Magdalena Tomaszewska, Student, MA Innovation Management, Central Saint Martins College of Arts and Design
Exploring the business case: does money flow naturally from the execution of good ideas or should creative thinking be driven by the desire for sustainable business models within the arts? Should artists think about return-on-investment when creating innovative new ideas for digital platforms; if not, what are the consequences for longer-term funding and sustainability?
The topic of art and commerce has never been an easy one, and looking at today’s digital landscape, there are more uncertainties, challenges and opportunities for organisations than ever before. The world has not only been flipped on its head, but also flattened out, compressing time & space to transform the way we interact. Entering this new realm of art and commerce requires one to shake their perspective of any old-school concepts completely. Today the competition is endless, your customer is 140 characters away, the economy is driven by what's free and your brand value is your greatest currency.
Chris Anderson, Wired magazine's editor, has explored the new digital economy in two notable books. The first, The Long Tail, explores how our culture and economy is increasingly shifting away from a focus on a relatively small number of mainstream products and markets ('The Hits') and moving towards a huge number of niches. Due to the Internet the cost of production and distribution has fallen and with it the need for mass production. Without the constraints of physical shelf space and other bottlenecks of distribution, niche products and services can be as economically attractive and accessible as the mainstream.
It's only now, 15 years into the great experiment that is the internet, that industries are starting to surface with innovative models, which embrace the digital era. It appears industries are finally understanding and embracing the new terms of 'free'. Free has always played a part in commerce ('2 For 1' cross-subsidy) however the idea plays out differently in the digital landscape. Chris Anderson's book Free explores these new concepts, like Freemium (think Flickr, LinkedIn), advertising and the gift economy, among others.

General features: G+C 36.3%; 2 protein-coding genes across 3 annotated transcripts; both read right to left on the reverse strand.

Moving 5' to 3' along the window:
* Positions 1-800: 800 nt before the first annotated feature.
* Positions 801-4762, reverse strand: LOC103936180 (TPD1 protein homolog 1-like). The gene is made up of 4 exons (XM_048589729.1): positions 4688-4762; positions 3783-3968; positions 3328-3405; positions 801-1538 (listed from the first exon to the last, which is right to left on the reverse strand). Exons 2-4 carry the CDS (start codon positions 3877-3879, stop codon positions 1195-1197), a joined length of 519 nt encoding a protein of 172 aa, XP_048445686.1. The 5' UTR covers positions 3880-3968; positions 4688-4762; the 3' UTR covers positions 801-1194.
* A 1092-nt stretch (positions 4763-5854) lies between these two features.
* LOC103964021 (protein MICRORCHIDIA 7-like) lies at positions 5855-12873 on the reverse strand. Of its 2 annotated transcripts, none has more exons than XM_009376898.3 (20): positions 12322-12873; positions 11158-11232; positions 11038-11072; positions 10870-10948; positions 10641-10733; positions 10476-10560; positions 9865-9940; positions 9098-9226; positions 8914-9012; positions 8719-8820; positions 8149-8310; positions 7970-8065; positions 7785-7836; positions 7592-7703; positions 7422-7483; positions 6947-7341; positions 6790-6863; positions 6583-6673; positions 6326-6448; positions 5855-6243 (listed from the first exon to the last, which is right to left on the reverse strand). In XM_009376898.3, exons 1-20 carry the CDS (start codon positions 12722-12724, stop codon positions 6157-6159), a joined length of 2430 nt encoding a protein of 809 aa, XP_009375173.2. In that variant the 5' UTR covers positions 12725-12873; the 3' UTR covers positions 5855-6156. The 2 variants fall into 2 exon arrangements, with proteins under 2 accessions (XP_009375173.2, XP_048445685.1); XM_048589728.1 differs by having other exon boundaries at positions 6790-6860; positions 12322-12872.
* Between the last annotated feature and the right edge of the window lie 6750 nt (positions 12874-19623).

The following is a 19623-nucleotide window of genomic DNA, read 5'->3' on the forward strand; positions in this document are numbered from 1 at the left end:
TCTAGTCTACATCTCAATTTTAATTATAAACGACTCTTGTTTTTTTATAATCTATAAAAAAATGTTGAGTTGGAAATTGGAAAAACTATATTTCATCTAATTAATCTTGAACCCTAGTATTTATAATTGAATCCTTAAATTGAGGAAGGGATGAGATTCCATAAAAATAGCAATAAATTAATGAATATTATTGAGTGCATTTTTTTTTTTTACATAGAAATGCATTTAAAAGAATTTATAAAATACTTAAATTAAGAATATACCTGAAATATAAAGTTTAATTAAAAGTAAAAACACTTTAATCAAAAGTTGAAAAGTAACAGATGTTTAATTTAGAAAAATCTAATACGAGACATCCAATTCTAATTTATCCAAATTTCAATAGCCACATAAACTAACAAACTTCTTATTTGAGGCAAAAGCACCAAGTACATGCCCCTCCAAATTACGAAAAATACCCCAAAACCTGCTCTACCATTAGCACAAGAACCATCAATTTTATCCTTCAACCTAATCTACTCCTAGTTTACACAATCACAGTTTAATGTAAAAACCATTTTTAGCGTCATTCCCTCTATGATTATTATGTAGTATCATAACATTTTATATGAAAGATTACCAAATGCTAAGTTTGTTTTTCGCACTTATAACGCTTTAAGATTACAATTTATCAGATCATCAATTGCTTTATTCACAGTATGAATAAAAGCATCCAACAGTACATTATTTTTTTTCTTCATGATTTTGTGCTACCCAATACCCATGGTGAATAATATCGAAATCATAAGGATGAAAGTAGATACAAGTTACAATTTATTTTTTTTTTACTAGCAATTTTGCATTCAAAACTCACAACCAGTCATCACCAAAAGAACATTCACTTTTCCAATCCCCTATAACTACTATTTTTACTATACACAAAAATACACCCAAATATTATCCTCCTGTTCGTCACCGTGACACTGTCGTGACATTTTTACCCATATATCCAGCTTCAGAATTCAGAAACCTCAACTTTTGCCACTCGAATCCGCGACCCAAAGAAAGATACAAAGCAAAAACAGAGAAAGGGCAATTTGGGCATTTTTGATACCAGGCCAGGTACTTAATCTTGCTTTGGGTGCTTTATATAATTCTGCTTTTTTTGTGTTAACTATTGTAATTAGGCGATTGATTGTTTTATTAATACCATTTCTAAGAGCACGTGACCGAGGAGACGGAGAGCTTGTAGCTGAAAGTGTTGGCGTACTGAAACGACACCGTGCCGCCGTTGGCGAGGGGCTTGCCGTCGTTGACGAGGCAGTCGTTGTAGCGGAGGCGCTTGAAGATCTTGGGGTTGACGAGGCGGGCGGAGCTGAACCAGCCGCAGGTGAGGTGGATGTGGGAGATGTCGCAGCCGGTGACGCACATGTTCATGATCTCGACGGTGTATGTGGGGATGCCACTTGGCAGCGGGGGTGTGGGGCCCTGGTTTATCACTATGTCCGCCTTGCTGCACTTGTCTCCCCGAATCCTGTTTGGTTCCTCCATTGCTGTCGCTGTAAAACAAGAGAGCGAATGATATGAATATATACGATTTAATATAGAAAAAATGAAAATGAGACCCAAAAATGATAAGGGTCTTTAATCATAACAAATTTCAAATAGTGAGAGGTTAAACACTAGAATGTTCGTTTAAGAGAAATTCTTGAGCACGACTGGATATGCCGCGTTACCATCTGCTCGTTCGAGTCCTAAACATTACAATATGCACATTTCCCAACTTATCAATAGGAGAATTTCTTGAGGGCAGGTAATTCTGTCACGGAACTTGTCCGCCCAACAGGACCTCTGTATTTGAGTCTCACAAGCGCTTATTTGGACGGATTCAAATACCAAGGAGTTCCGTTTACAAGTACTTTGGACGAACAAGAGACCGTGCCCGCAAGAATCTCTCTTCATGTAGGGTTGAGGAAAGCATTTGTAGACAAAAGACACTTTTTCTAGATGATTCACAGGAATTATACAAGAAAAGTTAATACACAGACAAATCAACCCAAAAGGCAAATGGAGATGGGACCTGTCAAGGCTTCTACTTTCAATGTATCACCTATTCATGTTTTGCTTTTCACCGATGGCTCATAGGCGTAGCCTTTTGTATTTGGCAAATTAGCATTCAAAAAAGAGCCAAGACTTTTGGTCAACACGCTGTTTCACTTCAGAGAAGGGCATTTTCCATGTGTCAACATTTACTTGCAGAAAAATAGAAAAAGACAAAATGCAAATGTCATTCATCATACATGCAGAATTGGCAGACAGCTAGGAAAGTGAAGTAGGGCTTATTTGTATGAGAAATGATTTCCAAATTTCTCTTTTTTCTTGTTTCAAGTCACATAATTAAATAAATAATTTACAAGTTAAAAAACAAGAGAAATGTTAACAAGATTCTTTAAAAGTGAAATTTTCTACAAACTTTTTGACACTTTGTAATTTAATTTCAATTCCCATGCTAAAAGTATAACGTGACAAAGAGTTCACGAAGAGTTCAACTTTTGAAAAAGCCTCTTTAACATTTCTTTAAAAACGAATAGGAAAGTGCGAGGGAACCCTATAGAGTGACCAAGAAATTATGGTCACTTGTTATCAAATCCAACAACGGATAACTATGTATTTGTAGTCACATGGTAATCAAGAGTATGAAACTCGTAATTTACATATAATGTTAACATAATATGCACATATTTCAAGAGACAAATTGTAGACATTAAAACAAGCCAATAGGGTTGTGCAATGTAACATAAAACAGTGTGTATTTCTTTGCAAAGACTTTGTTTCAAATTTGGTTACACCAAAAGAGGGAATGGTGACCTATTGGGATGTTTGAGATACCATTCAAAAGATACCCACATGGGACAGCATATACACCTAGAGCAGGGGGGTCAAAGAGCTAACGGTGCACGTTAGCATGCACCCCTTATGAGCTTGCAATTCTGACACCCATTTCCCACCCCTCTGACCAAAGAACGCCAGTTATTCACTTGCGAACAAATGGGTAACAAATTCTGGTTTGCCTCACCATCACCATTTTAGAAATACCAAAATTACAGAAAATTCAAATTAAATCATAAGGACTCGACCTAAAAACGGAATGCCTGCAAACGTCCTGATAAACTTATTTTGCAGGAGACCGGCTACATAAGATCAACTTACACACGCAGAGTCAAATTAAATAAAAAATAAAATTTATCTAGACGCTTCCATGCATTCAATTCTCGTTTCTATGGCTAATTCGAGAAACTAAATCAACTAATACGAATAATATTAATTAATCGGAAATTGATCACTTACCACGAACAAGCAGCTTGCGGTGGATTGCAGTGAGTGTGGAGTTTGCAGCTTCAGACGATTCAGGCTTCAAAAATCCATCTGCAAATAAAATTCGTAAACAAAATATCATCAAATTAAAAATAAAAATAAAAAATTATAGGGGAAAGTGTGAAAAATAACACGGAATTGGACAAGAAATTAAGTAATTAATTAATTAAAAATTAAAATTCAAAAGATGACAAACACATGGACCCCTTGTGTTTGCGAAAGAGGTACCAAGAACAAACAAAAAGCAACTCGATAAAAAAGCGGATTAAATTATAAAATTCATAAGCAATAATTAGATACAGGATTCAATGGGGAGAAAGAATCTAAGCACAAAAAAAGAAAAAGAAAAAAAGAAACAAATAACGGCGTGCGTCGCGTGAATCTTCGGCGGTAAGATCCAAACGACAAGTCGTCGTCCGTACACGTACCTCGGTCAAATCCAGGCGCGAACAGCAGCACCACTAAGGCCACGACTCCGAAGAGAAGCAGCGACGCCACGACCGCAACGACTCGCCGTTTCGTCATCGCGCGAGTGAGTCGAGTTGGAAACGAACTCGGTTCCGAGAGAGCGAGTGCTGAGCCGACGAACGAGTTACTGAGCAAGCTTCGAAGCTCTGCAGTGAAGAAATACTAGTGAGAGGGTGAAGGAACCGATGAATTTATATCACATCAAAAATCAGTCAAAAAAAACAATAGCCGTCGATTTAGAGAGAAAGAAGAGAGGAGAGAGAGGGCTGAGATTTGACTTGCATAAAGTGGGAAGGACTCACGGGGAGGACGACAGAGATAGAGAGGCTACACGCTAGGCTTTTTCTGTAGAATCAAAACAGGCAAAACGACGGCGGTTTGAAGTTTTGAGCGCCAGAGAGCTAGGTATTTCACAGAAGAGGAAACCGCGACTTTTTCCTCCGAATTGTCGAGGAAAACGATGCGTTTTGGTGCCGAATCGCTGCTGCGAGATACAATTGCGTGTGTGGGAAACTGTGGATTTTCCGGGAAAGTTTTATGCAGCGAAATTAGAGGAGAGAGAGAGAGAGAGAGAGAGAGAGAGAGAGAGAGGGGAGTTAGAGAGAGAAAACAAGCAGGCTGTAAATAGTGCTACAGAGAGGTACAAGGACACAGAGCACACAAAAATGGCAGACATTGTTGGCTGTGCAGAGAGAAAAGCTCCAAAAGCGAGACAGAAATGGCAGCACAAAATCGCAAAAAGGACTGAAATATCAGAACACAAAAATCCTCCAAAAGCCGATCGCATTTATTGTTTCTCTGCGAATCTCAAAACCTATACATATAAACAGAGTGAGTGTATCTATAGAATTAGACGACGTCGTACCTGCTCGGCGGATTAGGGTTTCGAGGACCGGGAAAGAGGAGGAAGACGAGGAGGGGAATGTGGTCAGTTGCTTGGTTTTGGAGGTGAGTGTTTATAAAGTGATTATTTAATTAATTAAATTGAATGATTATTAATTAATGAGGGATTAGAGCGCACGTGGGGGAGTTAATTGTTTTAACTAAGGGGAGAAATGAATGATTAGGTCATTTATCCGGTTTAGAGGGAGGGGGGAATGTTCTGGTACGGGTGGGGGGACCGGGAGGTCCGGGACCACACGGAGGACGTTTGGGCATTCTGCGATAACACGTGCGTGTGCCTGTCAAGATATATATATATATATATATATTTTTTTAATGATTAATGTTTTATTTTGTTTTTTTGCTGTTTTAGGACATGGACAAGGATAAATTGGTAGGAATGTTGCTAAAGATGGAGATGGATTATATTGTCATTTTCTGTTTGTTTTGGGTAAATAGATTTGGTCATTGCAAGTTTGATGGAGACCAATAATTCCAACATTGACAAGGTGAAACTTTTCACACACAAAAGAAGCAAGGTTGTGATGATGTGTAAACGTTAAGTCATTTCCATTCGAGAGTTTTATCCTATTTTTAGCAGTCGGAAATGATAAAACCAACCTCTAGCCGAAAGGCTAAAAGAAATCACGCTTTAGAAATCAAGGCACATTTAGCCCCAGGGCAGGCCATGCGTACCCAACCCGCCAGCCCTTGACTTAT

In a recent project briefing we asked our client why they didn't want to enter the app market given they were a content creator/supplier. They said the market was too crowded and the quantity of apps they would have to sell wasn’t worth the time and effort needed to create and manage it. We were bemused, wouldn’t you give it away for free? Wasn’t it worth the customer experience? The fact that the customer would have you in the palm of their hand?
Now this doesn’t mean that you are to throw all your products, service, IP onto the Internet and the money will flow. What this means is that you as an organization, as a brand, have to assess your value, your USP and your customer more than ever. The Internet is a crowded space, fueled by what’s free. It's your job not only to create a strong brand that can assert itself in the market, but also have a clear idea of who your audience is, what they value in you and the experience you create, and how they engage with your offering.
The museums and galleries partaking in Google's Art Project know they need to have a digital presence. And while they are allowing Google to capture their collections online, allowing the world to access and view them for free, they are making sure the real-life, physical experience is far richer and more engaging, ensuring people keep coming through the door.
This isn’t a competition of who can manage the most social media accounts. This isn't about copying and pasting your analogue offering into the digital realm. Your greatest challenge is that you are entering the era of the Social Business. You need to think about your brand, your products/service and where the value lies. You need to strategically think which digital platforms will tell your story best. You need to consider what kind of experience your audience wants to engage in (online and off) and what they will pay for it (if anything). You need to think about how your organisation fits into the digital realm. Digital platforms aren’t simply marketing & communications tools, they can transform your organisation's potential profitability completely - if you only let them tip it on it's head.